3. I agree that it’s “beyond time that people know us for what we are for, rather than simply know us for what we are against.” But preeminent in all of this is our being known for what we are…It’s the application about which you spoke. If my life is not transformed, where is the evidence that there’s truly a relationship with God at all? We are to come to church on Sunday to continue worship corporately–continue a worshipful life that should be in evidence personally when I’m away from church. At church, as we worship, we’re also–amazingly, graciously–to become equipped to reach others for Christ. It’s not for lack of orthodoxy in our congregation, nor is it a lack of passionate, faithful preaching that more is not happening. It’s a life lived. Maybe, when it gets down to it, people ought not to see me as “for” or “against” at all, but ought to see Christ, Christ formed in and radiating through me. If I live my life sacrificially as a drink offering poured out for Jesus, and if it’s Jesus that they see, they will come to Him through the work of the Spirit. There’s a photo on the front of a biography of the late Rich Mullins that shows Rich standing on a hill, arms stretched downward at 45 degree angles. The photographer took the picture just to be photographing Rich and only when the photo was developed did the photographer notice that Rich looked like an arrow pointing Heavenward, and he thought, how appropriate, for that’s what Rich’s life did. That’s what our lives must be if we’re to see salvations and baptisms and commitments; we must be arrows pointing to Christ by the nature and character of our lives.

  4. Great post Micah!

    “Maybe it is time that we step outside of our usual pattern so that our neighbors who don’t know Christ can respond to His grace.”

    To add to that… Maybe it’s not necessarily that we need to step out of our usual pattern? Maybe it IS our usual pattern…

    I see so many times (including myself at points) that we tend to sync our Beliefs in Christ with the beliefs of the world. In doing so we have an extremely hard time showing others who and what Christ looks like. I know for myself it was not the people in the church, or in fact, even the pastor giving me the Gospel accounts during his sermon that led me to Christ. It was those people that I saw that truly had Christ living IN them. They Just looked different. Most of these people never even approached me with the gospel, but it became obvious to me that I needed more in life, and those people had something that I did not…JOY, HOPE, LOVE for others.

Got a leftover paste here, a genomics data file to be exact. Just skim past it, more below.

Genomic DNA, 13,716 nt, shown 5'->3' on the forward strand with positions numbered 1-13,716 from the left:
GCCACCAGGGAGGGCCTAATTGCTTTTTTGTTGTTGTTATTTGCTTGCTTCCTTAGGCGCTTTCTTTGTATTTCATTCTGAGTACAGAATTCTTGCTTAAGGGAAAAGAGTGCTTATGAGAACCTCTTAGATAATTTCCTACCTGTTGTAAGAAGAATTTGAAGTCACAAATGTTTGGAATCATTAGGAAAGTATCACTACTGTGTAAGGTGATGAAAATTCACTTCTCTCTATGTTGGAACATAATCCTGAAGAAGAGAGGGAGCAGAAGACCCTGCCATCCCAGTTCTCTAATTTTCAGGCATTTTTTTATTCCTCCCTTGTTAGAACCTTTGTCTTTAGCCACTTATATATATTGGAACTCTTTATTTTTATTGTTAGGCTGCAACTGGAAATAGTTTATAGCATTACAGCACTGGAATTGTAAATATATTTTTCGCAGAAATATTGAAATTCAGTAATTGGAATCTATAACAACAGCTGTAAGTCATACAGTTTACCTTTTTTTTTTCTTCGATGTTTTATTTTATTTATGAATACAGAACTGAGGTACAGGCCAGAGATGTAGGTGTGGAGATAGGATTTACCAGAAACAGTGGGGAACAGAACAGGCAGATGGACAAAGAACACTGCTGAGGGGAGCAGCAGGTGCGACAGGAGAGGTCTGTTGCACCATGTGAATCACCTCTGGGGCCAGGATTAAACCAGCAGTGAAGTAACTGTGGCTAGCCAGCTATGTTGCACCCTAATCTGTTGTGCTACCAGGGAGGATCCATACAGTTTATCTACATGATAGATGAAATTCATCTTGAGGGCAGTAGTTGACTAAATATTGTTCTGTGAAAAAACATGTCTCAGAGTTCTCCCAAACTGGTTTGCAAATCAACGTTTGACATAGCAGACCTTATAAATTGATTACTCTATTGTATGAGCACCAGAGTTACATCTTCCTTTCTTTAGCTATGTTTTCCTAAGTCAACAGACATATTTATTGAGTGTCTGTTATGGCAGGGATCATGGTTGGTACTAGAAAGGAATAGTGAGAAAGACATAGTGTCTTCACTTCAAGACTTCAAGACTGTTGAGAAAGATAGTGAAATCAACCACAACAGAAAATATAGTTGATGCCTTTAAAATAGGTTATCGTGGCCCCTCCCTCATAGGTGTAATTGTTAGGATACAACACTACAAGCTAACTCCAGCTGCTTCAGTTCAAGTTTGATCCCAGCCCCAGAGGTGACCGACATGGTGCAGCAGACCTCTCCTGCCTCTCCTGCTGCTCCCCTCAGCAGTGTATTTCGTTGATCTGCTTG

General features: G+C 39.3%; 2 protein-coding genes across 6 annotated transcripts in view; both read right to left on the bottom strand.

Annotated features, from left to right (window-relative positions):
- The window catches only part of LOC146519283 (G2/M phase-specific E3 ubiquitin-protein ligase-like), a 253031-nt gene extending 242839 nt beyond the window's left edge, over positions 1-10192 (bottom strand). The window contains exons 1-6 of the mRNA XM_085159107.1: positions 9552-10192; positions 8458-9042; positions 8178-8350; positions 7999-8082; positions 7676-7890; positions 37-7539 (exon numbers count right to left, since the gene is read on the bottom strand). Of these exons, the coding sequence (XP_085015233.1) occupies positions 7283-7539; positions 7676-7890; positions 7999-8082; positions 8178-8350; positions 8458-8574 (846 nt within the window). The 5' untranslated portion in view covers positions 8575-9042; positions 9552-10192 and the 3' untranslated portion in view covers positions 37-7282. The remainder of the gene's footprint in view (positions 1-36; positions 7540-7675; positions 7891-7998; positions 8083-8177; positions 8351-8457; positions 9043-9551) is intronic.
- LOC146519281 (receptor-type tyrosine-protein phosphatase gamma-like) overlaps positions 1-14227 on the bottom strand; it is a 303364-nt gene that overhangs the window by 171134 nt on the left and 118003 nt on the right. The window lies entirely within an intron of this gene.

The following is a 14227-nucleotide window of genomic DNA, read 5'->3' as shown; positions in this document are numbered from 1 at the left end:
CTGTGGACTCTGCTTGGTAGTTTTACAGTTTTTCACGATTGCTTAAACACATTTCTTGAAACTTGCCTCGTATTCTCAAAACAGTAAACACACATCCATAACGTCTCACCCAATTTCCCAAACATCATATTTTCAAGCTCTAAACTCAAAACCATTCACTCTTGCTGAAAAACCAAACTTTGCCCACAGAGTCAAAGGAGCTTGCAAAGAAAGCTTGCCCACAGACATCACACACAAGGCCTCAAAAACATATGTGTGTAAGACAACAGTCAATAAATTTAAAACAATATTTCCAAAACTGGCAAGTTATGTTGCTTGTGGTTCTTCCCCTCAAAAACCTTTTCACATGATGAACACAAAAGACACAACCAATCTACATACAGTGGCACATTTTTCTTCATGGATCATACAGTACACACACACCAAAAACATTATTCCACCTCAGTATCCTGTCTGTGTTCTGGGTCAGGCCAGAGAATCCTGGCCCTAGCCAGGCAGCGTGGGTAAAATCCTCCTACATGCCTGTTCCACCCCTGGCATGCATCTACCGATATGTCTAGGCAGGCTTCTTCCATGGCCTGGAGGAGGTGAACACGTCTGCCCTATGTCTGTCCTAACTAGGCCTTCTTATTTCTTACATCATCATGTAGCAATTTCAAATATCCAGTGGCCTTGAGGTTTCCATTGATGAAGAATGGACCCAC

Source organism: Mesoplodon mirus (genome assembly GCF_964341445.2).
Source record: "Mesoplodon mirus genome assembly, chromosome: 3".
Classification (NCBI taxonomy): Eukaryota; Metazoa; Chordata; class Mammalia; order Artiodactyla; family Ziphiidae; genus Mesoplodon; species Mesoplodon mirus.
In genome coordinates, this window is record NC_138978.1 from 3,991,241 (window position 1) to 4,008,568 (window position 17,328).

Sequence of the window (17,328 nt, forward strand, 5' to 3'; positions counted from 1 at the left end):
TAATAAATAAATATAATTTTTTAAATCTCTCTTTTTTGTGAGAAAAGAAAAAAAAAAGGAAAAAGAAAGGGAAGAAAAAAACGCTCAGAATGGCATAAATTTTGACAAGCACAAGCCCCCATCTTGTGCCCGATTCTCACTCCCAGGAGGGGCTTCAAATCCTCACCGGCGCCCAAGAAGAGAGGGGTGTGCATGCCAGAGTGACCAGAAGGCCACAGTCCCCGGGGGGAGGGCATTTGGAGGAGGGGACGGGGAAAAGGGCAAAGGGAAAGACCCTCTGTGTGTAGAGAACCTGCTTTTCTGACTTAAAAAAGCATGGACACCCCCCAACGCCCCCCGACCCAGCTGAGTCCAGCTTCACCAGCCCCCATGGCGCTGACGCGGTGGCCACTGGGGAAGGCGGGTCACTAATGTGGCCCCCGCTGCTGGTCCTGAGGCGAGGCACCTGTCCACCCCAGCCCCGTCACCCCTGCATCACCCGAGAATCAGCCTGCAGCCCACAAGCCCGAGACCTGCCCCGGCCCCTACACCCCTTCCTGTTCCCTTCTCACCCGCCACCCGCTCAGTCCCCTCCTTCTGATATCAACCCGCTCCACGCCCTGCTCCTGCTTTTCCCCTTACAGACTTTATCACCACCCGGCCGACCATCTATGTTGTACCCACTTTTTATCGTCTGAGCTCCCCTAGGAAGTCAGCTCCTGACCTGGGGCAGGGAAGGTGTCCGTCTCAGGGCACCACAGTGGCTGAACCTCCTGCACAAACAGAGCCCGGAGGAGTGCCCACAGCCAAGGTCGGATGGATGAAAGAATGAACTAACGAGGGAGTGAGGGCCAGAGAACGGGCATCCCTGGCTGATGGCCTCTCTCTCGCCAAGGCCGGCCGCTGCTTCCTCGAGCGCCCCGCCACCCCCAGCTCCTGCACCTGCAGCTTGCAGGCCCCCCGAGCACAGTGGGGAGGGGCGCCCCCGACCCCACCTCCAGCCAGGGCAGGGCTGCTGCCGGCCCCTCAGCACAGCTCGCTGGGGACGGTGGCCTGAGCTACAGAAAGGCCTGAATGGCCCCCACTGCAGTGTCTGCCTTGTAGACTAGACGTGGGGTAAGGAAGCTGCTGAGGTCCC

Upon seeing this fruit in others life I was actually open to the saving grace of our Lord and Saviour!

    How many of us would actually be open to or want to take the time to talk to someone who comes knocking on our door to tell us we are going to hell?

  5. Thanks for getting this research out. This follows closely on the research done by Stetzer about the declining attendance at the convention by under 40’s. All of this is part of a trend with will continue if there aren’t substantial changes.

  6. There is a sense in which the “numbers” are our responsibility – if we’re not praying for the lost, giving to missions, living the joy-filled Christian life, and getting out there with the Gospel, “how shall they believe in Him of whom they have not heard? And how shall they hear without a preacher?”

    But there is another sense in which this should be expected. Our path is, after all, a narrow road. The world is growing not more apathetic but more antagonistic to Christianity. And that is not because of poor examples or faulty understanding of Christianity, but because of exactly what Christianity is.

    Nevertheless, our task is clear, even if it seems to be of no avail. But God did not call us to be pragmatists, only obedient.

  7. http://founders.org/library/elliff1.html
    I believe this essay will explain why we are a denomination heading down the path to extinction. We are a denomination that is more concerned with numbers than people. We are eat up with rampant absenteeism. We believe in the inerrancy of the Bible, we just don’t believe it is sufficient. We don’t even know why we are Baptist. Micah, ask your congregation why they are Baptist. About 99% will say because they were raised that way. Very few will mention baptism, justification by faith through grace, etc. We resist change, i.e. sanctification. We act like the world to attract the world and when they show up, they find in us nothing different than what they could get at home. We shoot our wounded. We are more concerned with biblical diets/weight loss, financial planning and building programs than we are with God’s glory in grace. We have lost our first love. And according to Revelation 2:5 the solution for this is to remember how far we have fallen and repent. Acts 2:47 says “And the Lord added to the church daily such as should be saved.” I suppose the converse of that is true also. The Lord will take away from a church that fails to be humble and broken and God-centered in its theology. We are not losing members because we have offended the world, we are losing members because we have offended God.

  8. Hey Micah! Great insights to a REAL issue in our city, state, country, and beyond. I am sick of satisfaction and sick of being comfortable in the walls of a building. I also feel more and more like time is running out for many people (maybe even for us…who knows?).

    Certainly, it can never be wrong for us as the Church to refocus or come back to “the basics” of the LIFE-SAVING Gospel of Jesus Christ. Lord knows we all drift from that in both are personal walks with Christ and as the Christian community. Maybe sometimes we get caught up chasing the “disputables” instead of embracing the most important “undisputable”. (The Gospel which leads to salvation and saving faith in Jesus Christ.) I agree that it is very very important that we stay Gospel focused in these times.

    Keep up the great work for our Lord!!!!